How to Introduce a Speaker
by Mitchell Friedman, APR

Whether you are the emcee of a public event or overseeing a company sales meeting, you will be expected to skillfully introduce individuals who are scheduled to speak. Here is a brief overview of the topic, covering why a speaker needs to be introduced; how to prepare the introduction; and suggestions for organizing your thoughts.

Introducing the speaker serves two primary purposes. First, it functions as a transition. The individual about to speak was previously in the audience, out of the room, or otherwise unknown as a presenter to attendees at the particular event. He or she will now be stepping forward to share insight on a subject. Your introduction acknowledges this physical shift, and also helps listeners in the audience mentally move from where they were (focused either on the previous speaker or another topic, possibly even one unrelated to the proceedings!) to the upcoming speaker and the topic he or she will address.

Second, your introduction offers valuable cues to the audience as far as what they should expect from the speaker and the topic. In pursuit of this purpose, you will want to answer the following questions: Why is the topic being presented at this time? What is in it for the individual members of the audience? Why has the speaker been chosen to address this topic? What special preparation, knowledge, experience, or experience qualifies him or her to deliver these thoughts?

You will need to prepare an introduction for the speaker before the actual event to answer the aforementioned questions. Contact the speaker to secure biographical information and inquire about his or her personal objectives for the presentation, perceived value of the topic to listeners, and any other thoughts that inform the preparation and delivery of the talk.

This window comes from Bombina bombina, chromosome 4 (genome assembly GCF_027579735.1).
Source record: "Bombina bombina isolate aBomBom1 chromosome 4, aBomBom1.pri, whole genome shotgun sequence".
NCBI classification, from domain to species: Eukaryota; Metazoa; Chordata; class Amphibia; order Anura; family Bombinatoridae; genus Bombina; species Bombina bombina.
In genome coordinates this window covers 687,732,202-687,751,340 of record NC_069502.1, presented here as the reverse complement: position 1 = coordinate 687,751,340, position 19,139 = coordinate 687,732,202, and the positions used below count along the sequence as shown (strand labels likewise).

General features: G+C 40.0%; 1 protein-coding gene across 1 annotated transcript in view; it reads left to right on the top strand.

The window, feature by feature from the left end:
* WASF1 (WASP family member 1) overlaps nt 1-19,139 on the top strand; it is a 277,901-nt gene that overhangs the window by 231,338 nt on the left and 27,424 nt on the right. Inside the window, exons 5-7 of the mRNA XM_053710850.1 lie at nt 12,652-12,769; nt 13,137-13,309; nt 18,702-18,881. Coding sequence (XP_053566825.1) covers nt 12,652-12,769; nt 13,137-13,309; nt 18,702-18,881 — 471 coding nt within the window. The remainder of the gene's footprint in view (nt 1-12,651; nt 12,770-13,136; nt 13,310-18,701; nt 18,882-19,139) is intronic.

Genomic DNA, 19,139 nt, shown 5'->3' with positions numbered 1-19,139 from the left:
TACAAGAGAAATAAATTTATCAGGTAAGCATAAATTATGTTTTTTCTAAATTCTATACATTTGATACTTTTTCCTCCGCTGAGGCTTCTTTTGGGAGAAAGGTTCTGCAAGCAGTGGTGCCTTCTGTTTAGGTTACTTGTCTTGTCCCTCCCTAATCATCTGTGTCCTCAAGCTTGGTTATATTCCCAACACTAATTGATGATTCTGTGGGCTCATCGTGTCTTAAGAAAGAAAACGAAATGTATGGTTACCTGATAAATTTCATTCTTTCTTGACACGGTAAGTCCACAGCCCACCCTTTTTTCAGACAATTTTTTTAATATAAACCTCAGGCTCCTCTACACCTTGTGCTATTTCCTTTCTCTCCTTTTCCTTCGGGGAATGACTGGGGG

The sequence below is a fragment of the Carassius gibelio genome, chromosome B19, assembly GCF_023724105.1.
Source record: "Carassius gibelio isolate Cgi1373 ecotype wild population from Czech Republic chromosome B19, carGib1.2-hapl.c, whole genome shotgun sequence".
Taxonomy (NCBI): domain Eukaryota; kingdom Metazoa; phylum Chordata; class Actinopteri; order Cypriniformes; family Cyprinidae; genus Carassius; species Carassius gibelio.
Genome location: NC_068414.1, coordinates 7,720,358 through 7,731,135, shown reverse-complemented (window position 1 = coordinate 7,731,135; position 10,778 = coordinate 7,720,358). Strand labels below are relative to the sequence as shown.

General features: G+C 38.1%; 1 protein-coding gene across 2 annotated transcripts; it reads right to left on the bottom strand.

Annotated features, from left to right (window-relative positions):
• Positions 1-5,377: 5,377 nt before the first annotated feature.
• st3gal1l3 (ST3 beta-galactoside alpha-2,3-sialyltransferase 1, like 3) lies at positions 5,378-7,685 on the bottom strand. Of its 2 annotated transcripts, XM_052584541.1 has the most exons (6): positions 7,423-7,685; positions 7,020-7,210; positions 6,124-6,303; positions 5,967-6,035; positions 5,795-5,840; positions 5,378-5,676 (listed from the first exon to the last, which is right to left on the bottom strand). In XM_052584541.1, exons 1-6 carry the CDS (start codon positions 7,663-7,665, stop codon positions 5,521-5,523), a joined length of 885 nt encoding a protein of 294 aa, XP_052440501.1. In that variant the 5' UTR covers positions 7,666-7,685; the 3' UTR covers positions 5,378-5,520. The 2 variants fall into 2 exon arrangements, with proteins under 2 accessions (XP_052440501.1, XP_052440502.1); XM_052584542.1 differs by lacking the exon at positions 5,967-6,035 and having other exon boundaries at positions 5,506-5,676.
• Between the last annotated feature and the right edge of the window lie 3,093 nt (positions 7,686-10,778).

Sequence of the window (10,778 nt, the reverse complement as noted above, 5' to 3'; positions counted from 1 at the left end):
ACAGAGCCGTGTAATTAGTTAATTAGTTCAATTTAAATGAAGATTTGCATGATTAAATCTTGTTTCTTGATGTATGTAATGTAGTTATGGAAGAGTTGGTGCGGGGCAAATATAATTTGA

You are now ready to write the introduction. Like any good presentation, your introduction will have an opening, body, and conclusion. The opening should grab the attention of the audience by establishing the importance of the subject the speaker is about to address. The body of your introduction needs to answer four questions, alluded to above: why this audience? why this topic? why this speaker? why now? Your conclusion should highlight the importance of the speaker to the overall proceedings and make him or her feel welcome, after which point you lead the applause and gracefully invite the speaker to the front of the room to deliver the talk. Plan on speaking for thirty seconds to two minutes, depending on the nature of the event and the celebrity of the speaker.

Your introduction is not a summary of the speech, nor should it include every detail in the professional background of the speaker. It is not typically an occasion to make a joke at the expense of the speaker or embarrass him or her. By avoiding these pitfalls, you are more likely to deliver an introduction that goes a long way to helping the speaker succeed, and at the same time contributes to the overall effectiveness of the event.


Mitchell Friedman, APR provides consulting, training, and coaching in writing, media interview preparation, presentation skills, Internet public relations, and other communication skills. For more information, see http://www.mitchellfriedman.com .

Articles by Mitchell Friedman | See also Presentations & Public Speaking and Public Relations in The CEO Refresher Archives

   


Copyright 2002 by Mitchell Friedman. All rights reserved.

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